The selective production of aromatics from bio-based sources is an area of interest to expand the potential for greener alternatives to petroleum-derived chemicals. A scalable, efficient route to produce bio-based benzoates is demonstrated by carrying out heterogeneous catalytic reactions in non-toxic bio-based solvents at 180°C obtaining yields of up to 100 mol%. This approach extends the 2-pyrone (coumalic acid/methyl coumalate) Diels-Alder platform by utilizing a bioavailable co-reactant ethylene. A detailed investigation using a combination of kinetic experiments, DFT calculations, and multi-dimensional NMR was carried out to determine the detailed reaction network, and the corresponding activation energies for critical steps. Additionally, a series of experiments were conducted to maximize the yields by comparing different solvents, for both coumalic acid and methyl coumalate. Our results show that the choice of solvent was a significant factor when coumalic acid was the reactant (yields 71-92 mol%), while methyl coumalate was only minimally affected by the solvent (yields 95-100 mol%). Interestingly, the reaction network and kinetic analysis showed that the Diels-Alder reactions were not significantly different between coumalic acid and methyl coumalate, with the rate limiting step for both being decarboxylation with an activation barrier of 141 kJ mol-1 compared to 77 kJ mol-1 for the formation of the bicyclic adduct. Finally, the reaction cascade was found to be highly susceptible to by-product formation when as little as 5 vol% water was present in the solvent, which demonstrates that the absence of water is essential for high yielding benzoate production.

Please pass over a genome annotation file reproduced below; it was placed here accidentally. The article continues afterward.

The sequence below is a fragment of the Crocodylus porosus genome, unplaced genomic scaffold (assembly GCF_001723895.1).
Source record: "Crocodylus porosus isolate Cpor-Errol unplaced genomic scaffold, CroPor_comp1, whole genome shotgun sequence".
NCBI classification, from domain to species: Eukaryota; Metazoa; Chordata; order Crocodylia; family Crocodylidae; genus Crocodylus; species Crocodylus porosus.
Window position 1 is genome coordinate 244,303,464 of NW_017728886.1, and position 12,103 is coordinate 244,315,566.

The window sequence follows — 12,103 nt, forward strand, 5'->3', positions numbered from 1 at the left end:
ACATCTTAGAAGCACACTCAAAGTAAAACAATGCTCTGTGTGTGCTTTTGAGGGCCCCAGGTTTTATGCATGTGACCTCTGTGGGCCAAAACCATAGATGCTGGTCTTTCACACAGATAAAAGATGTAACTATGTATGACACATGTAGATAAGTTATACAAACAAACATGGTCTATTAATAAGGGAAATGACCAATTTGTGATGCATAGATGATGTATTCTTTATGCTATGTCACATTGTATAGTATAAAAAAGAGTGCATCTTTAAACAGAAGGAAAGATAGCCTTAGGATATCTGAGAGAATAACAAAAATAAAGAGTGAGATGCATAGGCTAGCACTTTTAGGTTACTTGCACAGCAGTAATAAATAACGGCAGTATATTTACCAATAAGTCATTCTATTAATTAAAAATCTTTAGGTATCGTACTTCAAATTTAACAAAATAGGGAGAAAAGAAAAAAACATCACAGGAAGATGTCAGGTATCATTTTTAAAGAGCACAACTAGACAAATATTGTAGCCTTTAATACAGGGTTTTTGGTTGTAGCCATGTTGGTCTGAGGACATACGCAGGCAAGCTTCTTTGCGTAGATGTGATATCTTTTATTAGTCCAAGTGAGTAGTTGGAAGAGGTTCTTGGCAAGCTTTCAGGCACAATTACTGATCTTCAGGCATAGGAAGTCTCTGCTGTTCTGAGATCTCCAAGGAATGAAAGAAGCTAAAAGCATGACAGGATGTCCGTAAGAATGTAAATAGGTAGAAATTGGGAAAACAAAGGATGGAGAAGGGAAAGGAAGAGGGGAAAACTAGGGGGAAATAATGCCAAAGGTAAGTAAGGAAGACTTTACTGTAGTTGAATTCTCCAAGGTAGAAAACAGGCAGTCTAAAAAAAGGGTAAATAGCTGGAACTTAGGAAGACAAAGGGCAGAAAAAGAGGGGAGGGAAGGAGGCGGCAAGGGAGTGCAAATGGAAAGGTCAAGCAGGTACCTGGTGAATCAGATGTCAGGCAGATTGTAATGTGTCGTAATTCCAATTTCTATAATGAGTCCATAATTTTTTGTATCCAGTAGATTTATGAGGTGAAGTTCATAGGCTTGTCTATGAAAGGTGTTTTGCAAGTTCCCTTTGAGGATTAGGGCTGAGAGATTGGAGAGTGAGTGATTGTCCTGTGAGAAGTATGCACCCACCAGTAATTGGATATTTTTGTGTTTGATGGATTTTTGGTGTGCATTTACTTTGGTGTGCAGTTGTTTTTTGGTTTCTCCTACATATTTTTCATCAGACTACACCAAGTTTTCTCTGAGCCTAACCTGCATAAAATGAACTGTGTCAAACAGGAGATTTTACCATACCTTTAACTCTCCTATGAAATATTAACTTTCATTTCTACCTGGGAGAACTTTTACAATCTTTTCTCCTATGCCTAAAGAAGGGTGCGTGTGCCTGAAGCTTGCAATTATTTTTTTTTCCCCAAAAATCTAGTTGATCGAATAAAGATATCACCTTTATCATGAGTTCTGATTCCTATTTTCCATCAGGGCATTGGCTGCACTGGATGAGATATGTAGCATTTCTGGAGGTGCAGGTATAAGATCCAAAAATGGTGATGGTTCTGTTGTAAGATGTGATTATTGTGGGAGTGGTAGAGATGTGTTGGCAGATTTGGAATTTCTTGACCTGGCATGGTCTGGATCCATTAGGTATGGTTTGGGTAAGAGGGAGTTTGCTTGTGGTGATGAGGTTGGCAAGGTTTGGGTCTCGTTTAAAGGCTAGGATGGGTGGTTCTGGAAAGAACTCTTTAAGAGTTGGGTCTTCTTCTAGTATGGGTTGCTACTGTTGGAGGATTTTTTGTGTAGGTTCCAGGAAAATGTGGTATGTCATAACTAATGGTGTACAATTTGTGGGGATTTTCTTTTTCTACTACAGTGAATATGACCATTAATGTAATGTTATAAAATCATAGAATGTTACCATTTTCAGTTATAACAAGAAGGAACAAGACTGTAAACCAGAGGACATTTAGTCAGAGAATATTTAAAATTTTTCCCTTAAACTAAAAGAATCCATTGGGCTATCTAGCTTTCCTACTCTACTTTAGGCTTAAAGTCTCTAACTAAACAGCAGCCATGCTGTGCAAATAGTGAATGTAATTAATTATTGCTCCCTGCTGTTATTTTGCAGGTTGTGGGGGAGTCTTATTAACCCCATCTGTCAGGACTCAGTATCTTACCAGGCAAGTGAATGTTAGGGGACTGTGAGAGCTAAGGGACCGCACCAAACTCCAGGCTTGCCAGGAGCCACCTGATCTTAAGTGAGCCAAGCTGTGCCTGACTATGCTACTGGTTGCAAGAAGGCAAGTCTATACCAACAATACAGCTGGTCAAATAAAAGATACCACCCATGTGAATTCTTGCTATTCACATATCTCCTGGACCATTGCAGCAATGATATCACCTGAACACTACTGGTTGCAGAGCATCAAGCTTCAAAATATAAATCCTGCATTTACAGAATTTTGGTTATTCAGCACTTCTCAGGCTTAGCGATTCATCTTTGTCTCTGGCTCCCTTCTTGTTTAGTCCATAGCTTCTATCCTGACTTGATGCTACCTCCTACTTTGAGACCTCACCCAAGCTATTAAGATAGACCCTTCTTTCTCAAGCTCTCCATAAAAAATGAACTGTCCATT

Bibliographical noteFunding Information:
We gratefully acknowledge the funding from the National Science Foundation under Award EEC-0813570, the Iowa State University Chemical Instrument Facility staff members, and the Minnesota Supercomputing Institute (MSI) at the University of Minnesota. Furthermore, we would like to thank all co-workers at CBiRC for their support.
© The Royal Society of Chemistry 2017.
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